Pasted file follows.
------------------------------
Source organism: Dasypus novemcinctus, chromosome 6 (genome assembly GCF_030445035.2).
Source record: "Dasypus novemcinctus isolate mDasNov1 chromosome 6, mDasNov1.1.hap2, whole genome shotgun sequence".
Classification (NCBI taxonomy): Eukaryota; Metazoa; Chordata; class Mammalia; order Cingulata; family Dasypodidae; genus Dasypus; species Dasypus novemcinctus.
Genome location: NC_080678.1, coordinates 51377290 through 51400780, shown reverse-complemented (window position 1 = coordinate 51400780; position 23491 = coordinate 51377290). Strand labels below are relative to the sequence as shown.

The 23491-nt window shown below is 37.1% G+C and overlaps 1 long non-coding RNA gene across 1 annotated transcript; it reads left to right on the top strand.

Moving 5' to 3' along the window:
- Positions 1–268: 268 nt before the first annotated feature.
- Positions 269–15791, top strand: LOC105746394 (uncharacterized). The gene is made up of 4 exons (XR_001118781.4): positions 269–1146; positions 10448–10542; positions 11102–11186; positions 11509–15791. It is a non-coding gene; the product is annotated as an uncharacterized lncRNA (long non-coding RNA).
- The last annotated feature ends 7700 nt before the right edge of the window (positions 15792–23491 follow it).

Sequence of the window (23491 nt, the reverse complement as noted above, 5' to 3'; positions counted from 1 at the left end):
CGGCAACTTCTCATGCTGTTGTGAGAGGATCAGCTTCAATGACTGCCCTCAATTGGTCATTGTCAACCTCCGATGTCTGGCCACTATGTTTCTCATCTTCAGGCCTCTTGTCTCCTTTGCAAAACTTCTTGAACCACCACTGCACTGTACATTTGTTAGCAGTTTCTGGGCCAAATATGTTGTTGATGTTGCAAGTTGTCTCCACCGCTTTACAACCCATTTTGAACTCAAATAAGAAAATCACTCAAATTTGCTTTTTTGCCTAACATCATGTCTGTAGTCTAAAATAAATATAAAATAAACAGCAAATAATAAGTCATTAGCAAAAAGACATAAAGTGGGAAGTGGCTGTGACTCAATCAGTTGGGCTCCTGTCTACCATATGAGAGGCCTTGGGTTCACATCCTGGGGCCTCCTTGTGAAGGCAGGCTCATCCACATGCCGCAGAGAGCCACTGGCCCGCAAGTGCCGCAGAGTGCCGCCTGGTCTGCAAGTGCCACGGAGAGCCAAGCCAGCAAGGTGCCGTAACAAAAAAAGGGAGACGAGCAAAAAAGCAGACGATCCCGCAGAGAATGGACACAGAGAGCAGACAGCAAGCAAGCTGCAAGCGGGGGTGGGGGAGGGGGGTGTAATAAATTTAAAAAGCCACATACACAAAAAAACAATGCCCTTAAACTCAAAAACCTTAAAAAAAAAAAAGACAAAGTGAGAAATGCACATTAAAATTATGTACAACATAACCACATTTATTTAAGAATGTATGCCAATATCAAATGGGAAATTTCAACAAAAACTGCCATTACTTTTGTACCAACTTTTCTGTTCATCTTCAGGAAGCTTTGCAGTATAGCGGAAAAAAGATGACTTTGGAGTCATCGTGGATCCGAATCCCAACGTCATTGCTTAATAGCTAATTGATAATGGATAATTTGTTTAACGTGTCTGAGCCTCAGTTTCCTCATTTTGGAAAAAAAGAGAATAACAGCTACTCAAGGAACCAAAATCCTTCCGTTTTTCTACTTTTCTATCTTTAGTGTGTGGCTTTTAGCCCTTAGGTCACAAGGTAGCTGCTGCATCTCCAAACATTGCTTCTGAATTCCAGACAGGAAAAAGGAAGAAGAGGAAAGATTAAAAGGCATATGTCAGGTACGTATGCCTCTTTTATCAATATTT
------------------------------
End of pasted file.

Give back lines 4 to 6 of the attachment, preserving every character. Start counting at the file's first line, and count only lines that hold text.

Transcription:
Genome location: NC_080678.1, coordinates 51377290 through 51400780, shown reverse-complemented (window position 1 = coordinate 51400780; position 23491 = coordinate 51377290). Strand labels below are relative to the sequence as shown.

The 23491-nt window shown below is 37.1% G+C and overlaps 1 long non-coding RNA gene across 1 annotated transcript; it reads left to right on the top strand.

Moving 5' to 3' along the window: